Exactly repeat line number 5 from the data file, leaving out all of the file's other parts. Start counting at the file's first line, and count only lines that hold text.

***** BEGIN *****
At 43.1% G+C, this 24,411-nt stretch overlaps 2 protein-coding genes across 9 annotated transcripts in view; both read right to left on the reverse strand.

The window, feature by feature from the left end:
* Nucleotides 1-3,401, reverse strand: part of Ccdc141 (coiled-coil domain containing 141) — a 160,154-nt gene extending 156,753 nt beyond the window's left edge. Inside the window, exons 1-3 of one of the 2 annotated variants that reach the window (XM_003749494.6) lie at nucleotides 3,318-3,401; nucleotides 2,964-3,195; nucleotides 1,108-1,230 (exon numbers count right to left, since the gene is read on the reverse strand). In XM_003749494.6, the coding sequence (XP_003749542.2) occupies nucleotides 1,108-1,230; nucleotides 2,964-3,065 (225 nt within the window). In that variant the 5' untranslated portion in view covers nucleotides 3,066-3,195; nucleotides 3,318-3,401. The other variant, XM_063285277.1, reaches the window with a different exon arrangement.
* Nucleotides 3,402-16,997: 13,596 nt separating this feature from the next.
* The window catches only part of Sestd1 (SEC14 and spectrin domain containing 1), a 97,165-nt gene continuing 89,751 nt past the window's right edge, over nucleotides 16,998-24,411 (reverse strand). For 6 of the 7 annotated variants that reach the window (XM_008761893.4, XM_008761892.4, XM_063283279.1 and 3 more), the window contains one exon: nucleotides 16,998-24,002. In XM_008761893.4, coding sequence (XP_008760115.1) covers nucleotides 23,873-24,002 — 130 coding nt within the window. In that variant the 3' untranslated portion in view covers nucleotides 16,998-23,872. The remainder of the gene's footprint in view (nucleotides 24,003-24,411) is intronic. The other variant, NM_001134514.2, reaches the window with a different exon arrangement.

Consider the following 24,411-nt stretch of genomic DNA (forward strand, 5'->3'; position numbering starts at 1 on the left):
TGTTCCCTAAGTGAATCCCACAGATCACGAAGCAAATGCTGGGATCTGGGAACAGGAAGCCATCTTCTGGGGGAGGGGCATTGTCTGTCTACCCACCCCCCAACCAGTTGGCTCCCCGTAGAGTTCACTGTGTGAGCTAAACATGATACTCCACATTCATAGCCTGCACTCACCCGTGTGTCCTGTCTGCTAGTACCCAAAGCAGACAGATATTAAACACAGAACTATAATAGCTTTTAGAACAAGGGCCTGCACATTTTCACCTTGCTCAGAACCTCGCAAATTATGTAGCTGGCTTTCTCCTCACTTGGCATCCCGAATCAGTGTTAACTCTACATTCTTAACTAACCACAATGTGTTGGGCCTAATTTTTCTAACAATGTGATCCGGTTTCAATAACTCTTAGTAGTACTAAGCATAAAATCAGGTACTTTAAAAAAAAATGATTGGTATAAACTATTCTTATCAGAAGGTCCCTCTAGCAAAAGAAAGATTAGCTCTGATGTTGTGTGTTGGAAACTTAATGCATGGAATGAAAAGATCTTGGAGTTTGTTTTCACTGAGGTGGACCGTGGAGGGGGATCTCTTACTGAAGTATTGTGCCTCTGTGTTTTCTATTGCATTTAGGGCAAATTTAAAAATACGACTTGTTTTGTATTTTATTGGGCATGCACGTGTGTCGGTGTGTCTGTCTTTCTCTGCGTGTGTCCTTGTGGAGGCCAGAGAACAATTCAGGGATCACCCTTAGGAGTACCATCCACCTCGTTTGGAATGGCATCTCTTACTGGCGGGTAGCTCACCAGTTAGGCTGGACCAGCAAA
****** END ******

* The window catches only part of Sestd1 (SEC14 and spectrin domain containing 1), a 97,165-nt gene continuing 89,751 nt past the window's right edge, over nucleotides 16,998-24,411 (reverse strand). For 6 of the 7 annotated variants that reach the window (XM_008761893.4, XM_008761892.4, XM_063283279.1 and 3 more), the window contains one exon: nucleotides 16,998-24,002. In XM_008761893.4, coding sequence (XP_008760115.1) covers nucleotides 23,873-24,002 — 130 coding nt within the window. In that variant the 3' untranslated portion in view covers nucleotides 16,998-23,872. The remainder of the gene's footprint in view (nucleotides 24,003-24,411) is intronic. The other variant, NM_001134514.2, reaches the window with a different exon arrangement.